Friday, December 28, 2007

More quality enhancement

Penny Beile just added a comment to my November 14th entry with some useful information - I'll highlight it in this main post as it might otherwiese get overlooked. This is a link to the entry and comment. Penny mentions the University of Central Florida's initiative in adopting "information fluency" as a SACS quality enhancement plan project. The website is at and contains their plan, objective, progress and resources. It also has some general information about information fluency. I found the list of 2007-8 projects particularly interesting (section: 2007-2008 IF Enhancement Grant Recipients) - there might be ones of interest to academics here at Sheffield.

Penny also draws attention to Public Services Quarterly (vol 3, issues 1/2, 2007) which is also published (in that way Haworth have as The Teaching Library: Approaches to Assessing Information Literacy Instruction. The introduction, by editor Scott Walter, is "Telling the Story of the Teaching Library". There are 9 articles about assessment approaches in various North American institutions, including one about the University of Central Florida (assesssment in this case means assessment of student learning and evaluation of teaching programmes). Public Services Quarterly is a priced publication: you can find free abstracts on Haworth (the publisher's) website at
Photo by Sheila Webber: Crowd and betting ring, Lingfield Park racecourse, December 2007.

Thursday, December 27, 2007

Information Literacy Network of the Gulf Region

Zayed University, Dubai, organised the First Information Literacy Network Professional Development Conference on December 8 and 9 2007. The programme (together with a list of participants in the Gulf IL network ) are the main items currently on the website of the recently formed Information Literacy Network of the Gulf Region, at The confrence included a focus on Web 2.0 and also a focus on case studies from the region. It will be interesting if presentations and proceedings become available.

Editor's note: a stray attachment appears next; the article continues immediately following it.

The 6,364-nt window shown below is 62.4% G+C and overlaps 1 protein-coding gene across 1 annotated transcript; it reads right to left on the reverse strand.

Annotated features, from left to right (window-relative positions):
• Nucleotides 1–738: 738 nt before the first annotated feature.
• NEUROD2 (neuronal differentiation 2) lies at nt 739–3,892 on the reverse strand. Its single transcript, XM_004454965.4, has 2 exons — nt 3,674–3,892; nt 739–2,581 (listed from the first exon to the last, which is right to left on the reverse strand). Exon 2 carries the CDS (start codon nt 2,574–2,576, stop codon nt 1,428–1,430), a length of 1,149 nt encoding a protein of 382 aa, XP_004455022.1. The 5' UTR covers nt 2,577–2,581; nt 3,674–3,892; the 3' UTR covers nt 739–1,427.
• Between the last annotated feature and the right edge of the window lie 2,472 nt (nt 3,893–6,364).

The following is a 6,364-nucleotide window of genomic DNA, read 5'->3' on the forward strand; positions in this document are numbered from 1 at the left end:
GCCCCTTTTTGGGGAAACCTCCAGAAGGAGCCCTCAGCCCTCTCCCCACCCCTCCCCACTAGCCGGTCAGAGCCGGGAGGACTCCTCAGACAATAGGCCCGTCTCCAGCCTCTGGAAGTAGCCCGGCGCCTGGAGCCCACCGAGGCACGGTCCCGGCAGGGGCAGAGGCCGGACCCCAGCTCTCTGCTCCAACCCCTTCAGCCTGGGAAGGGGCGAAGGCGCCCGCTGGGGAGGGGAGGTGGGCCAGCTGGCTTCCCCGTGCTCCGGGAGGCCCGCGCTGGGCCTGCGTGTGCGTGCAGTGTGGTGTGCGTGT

Photo by Sheila Webber: Lingfield racecourse as the sun goes down, December 2007.

Tuesday, December 25, 2007

Merry Christmas

A Merry Christmas to all from the Information Literacy Weblog
Photo by Sheila Webber: the Christmas wreath I made this year.

Sunday, December 23, 2007

Learning Through Enquiry Alliance (LTEA) Conference

3rd Learning Through Enquiry Alliance (LTEA) Summer Conference takes place on 25-27 June 2008. This year the conference will be hosted by the Centre for Inquiry-based Learning (CILASS) at the University of Sheffield, UK. The deadline for abstracts for papers, workshops and symposia is 29 February 2008. One of the threads is information literacy. For more information, visit the conference website:
Photo by Sheila Webber: Frosty leaves, Sheffield, December 2007

Saturday, December 22, 2007

UNESCO-SALIS e-Learning Portal

The UNESCO-SALIS e-Learning Portal on information literacy for South Asia has been launched. There is a story about it here and the portal itself is at
Photo by Sheila Webber, Golden Pavilion, Kyoto, Japan, 2005

Wednesday, December 19, 2007

e-content collections - opinion wanted!

Today, here's a guest post from Chris Armstrong (Information Automation Limited,
"Since OCLC declared about 3 or 4 years ago that ‘users are format agnostic’ and NetLibrary began adding forms of content other than e-books to its aggregation, there has been a growing trend towards ‘eContent’ and e-book aggregators have begun adding anything from journal articles (apparently randomly selected) to video into their
collections. Now (quoted in an article in Research Information by Siân Harris - ) “Springer’s eBooks are integrated on SpringerLink, as Ernst explained, ‘Researchers care if information is relevant and trustworthy, not whether it is in a book or a journal.’ Similarly, Wiley’s science and technology books are part of Wiley InterScience and Elsevier’s science and technology books are part of its ScienceDirect platform. ‘If researchers are looking for a specific topic on ScienceDirect they will be given results in journals and books, both the latest news in journals and the substantial body of reference in books,’ said Ellen de Groot, senior product manager for ScienceDirect at Elsevier”. Dave Nicholas (UCL) talks of ‘walled gardens’ of secure, high quality resources, each from a single trusted source.